Let's also keep in mind that the majority of the people dumping ice water on their heads have done so to AVOID giving money to the charity. And what's going to happen if you don't take the challenge? Is this like those old chain emails where if you don't pass it along to 12 people in the next 30 seconds, something very bad will happen? Do you think the president of the ALS Association is monitoring all this, taking down the names of those who were nominated, and will send you an invoice if you don't go through with it?

Yes, the challenge has raised money for ALS, which again, on the surface, is a wonderful thing. It's a particularly wonderful thing for the roughly 5,600 newly diagnosed Americans and their friends and families whose lives are destroyed by this disease each year. But we can do better.

We can do better than this glorified wet t-shirt contest. The Ice Bucket Challenge is narcissism masquerading as altruism. It's like the love child of an illicit affair between two of social media's biggest class clowns: the selfie and "hashtag activism." It makes us feel good about all the awareness raising we're doing without actually having to DO much of anything. When the summer ends and the Ice Bucket Challenge stops trending, how many of our chilled friends will still remember ALS? I'm pretty certain for many, they'll tuck this particular charity away with their yellow Livestrong bracelets, red equal signs, and "Bring Back Our Girls" signs. At some point, awareness needs to turn to action, and I hate to be the one to break it to you, but dumping a bucket of ice on your head does not an activist or a philanthropist make. Just ask any high school football coach who has been treated to a Gatorade shower after winning the championship.

My parents, the most generous people I know, have always lived by the Biblical example of charity: "But when you give to the needy, do not let your left hand know what your right hand is doing, so that your giving will be in secret." Today, before our right hand can even do anything, our left hand has already Tweeted it, blogged it, and uploaded it to Instagram.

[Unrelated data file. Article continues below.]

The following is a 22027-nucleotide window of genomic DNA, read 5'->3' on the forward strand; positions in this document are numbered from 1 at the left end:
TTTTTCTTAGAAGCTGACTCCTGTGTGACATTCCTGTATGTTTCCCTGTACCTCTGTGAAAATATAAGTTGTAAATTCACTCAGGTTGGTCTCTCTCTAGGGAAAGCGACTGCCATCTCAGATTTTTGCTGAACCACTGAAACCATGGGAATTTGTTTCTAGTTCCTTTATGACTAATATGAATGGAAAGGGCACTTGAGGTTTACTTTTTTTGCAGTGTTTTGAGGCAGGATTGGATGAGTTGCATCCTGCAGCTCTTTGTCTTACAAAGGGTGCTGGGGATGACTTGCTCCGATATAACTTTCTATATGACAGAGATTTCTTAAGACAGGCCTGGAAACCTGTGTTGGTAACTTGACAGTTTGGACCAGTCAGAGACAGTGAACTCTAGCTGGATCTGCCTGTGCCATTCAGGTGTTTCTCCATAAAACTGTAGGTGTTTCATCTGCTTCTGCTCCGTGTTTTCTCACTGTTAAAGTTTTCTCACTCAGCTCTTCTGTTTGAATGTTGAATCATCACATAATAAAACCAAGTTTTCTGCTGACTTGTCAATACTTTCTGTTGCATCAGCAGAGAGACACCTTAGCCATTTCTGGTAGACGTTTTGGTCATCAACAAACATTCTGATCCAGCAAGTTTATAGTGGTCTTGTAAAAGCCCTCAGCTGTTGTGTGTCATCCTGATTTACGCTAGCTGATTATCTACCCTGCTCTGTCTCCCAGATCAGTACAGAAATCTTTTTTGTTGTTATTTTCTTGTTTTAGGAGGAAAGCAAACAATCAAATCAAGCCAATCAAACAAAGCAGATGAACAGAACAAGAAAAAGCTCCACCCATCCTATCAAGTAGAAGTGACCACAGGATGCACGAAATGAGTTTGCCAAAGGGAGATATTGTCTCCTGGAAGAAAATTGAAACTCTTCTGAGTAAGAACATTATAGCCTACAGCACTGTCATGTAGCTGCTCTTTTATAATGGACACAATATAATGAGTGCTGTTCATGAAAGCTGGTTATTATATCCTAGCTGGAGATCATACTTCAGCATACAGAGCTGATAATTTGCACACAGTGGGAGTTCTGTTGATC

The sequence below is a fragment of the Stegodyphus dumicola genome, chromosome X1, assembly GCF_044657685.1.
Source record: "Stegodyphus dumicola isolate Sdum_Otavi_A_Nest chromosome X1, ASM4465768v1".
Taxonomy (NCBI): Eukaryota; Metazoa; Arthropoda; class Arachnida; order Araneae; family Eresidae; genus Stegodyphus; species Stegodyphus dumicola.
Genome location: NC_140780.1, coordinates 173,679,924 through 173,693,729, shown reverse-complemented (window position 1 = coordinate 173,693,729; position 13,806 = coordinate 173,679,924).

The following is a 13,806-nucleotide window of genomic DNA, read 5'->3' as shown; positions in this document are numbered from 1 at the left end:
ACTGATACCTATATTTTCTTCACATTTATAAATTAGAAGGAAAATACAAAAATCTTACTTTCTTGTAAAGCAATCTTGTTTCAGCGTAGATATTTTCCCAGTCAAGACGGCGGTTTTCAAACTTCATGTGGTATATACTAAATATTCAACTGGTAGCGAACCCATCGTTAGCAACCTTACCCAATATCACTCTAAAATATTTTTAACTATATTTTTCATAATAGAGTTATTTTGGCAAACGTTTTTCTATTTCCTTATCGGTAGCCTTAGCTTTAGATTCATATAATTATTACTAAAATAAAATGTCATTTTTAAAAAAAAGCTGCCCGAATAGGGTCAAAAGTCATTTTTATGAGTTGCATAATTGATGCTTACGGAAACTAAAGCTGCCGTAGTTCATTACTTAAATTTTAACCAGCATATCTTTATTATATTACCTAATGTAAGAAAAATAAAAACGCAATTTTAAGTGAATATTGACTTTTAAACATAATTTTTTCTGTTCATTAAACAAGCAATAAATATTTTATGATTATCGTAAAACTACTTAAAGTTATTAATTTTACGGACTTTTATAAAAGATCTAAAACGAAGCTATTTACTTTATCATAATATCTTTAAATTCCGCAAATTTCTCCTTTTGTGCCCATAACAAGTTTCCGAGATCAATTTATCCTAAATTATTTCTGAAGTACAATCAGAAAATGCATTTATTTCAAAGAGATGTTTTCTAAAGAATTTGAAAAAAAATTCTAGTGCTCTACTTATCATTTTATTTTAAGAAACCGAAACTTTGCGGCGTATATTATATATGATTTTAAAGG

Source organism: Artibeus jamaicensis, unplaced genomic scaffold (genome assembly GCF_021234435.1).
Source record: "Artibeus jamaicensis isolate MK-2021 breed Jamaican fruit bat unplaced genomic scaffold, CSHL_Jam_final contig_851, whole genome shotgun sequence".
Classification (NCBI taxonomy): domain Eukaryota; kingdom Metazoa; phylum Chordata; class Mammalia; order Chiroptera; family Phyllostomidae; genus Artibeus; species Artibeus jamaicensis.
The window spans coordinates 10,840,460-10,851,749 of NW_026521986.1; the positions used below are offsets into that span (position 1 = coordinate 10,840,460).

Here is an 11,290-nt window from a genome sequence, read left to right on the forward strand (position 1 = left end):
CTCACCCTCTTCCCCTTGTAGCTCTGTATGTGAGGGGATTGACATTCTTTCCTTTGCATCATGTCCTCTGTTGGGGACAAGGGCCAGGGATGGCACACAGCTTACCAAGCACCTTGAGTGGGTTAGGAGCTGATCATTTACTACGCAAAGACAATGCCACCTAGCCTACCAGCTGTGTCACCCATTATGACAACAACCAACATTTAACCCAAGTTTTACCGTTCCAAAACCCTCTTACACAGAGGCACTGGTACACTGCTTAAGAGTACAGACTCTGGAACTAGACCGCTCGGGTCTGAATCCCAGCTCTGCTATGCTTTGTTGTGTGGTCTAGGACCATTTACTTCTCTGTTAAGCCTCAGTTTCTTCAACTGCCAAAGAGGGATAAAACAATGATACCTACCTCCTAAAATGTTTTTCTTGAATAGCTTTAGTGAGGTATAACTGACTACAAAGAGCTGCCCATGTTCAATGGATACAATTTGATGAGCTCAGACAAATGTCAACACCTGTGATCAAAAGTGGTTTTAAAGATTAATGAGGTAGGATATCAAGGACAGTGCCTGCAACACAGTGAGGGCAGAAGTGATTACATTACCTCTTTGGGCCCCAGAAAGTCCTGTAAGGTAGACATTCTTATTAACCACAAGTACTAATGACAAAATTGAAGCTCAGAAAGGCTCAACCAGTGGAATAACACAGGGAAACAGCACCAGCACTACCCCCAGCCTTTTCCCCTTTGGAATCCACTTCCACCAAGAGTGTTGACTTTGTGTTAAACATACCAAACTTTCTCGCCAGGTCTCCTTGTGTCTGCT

Many of us today, myself included, are guilty of over-sharing and under-doing. The line has blurred between documenting our lives and living them. We are so wrapped up in garnering approval and the "likes" of our social networks that we'll do anything, including dumping a bucket of ice on our heads for pretty much any reason. And can I just point out that it is just a bucket of ice water, folks. probably about the same temperature as Lake Michigan, where many of us have vacationed and gone swimming this summer. It's not like this is the Great White Shark Challenge, or even the Festivus Feats of Strength Challenge.

But you know what takes real strength? Having the courage to do something because it's the right thing to do and not tell a darn soul about it.

Perhaps the REAL challenge lies in looking within ourselves and the way we conduct our lives to figure out why this silly challenge has gone viral, and what it says about us. If you still want to dump a bucket of ice on your head when you're done, be my guest.

I nominate YOU.

1 comment:

  1. So true Mona! I've wondered from the start how this challenge could possibly help anyone with ALS. Thanks for sharing.